Austin Psych Fest Live (Sunday): Dead Skeletons
With a sixpiece band, the core duo lets go of the electronic creepiness on its recordings for a full-bodied rock sound that doesn’t eschew the repetition of the discs. The bag o’ bones lifted off immediately with “Kingdom of God,” a veritable anthem that illustrates how uplifting mantra rock can be when flipped from minor to major chords.
“Buddha-Christ” kept the show rolling, appropriating Pink Floyd’s “Lucifer Sam” riff to the end of a freight train rhythm. After a pair of songs that shimmered with thrills, the band hit a slump – tempos lagged, repetition numbed, and momentum crashed and burned as the group tuned its instruments endlessly between songs. Hard to blame them, though. The humidity endured when playing on a river no doubt plays havoc with intonation.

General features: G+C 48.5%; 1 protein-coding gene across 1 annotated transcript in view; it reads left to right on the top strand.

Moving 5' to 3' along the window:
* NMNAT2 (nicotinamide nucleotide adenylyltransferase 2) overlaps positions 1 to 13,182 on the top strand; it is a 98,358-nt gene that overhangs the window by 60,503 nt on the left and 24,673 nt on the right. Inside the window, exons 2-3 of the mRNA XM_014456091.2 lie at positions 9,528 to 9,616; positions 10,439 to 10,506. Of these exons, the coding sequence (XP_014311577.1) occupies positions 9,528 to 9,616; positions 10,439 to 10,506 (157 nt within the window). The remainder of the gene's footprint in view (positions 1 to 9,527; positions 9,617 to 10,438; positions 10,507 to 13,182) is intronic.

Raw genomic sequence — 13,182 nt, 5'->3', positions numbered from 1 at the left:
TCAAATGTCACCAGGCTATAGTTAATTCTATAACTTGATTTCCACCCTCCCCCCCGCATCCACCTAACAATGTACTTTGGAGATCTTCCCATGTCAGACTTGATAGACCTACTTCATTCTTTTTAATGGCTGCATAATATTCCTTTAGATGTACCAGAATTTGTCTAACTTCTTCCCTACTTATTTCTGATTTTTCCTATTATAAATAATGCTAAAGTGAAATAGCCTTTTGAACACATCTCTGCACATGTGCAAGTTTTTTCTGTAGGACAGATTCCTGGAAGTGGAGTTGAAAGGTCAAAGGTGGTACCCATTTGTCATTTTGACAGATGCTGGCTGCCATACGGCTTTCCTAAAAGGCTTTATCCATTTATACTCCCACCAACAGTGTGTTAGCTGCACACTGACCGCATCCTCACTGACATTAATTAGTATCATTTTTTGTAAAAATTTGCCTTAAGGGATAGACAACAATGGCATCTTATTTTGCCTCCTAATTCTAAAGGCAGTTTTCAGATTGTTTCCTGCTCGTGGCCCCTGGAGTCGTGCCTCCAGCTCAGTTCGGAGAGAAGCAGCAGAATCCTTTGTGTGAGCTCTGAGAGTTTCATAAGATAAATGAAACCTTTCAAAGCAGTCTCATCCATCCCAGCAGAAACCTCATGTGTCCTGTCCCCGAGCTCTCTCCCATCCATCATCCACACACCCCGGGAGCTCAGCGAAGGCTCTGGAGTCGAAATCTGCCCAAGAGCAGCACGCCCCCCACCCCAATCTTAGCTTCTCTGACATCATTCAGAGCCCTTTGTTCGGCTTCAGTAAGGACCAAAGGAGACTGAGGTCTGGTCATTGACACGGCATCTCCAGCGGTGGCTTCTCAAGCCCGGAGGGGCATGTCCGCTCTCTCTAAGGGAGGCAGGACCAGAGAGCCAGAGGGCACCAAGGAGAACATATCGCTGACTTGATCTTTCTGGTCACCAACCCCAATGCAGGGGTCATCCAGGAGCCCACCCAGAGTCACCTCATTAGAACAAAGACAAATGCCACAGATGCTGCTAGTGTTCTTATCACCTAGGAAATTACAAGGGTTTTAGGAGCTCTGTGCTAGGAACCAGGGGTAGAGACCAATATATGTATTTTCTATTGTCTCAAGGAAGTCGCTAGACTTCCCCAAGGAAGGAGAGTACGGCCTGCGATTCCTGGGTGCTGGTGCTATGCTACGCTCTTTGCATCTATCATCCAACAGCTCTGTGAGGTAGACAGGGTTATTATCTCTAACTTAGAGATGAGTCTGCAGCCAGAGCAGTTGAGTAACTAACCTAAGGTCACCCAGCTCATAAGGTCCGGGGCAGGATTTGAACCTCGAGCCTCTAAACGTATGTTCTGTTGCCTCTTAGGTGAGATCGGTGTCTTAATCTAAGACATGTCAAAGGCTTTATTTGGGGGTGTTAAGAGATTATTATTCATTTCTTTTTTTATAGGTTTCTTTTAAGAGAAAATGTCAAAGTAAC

Fortunately, the Skels’ natural talents righted the ship as aggression kicked in with the gothic rocker “Kundalini Eyes” and the skronk-popping “Get On the Train.” On the latter, the band achieved peak acid grind in the manner of the Warlocks and their brethren. Climax finally (ahem) came with the final number, “Dead Mantra” working a serious groove with percolating percussion – some of it provided by Joel Gion of the Brian Jonestown Massacre – plus electronic whooshes, and an expansive arrangement that turned the tune into as close to a party anthem as dark psych is likely to get.
Alas, the war of attrition meant Dead Skeletons lost a good half of the audience to restlessness and the Black Angels, who began their set during this one. The diehards who remained at least got to see the set’s early promise fulfilled.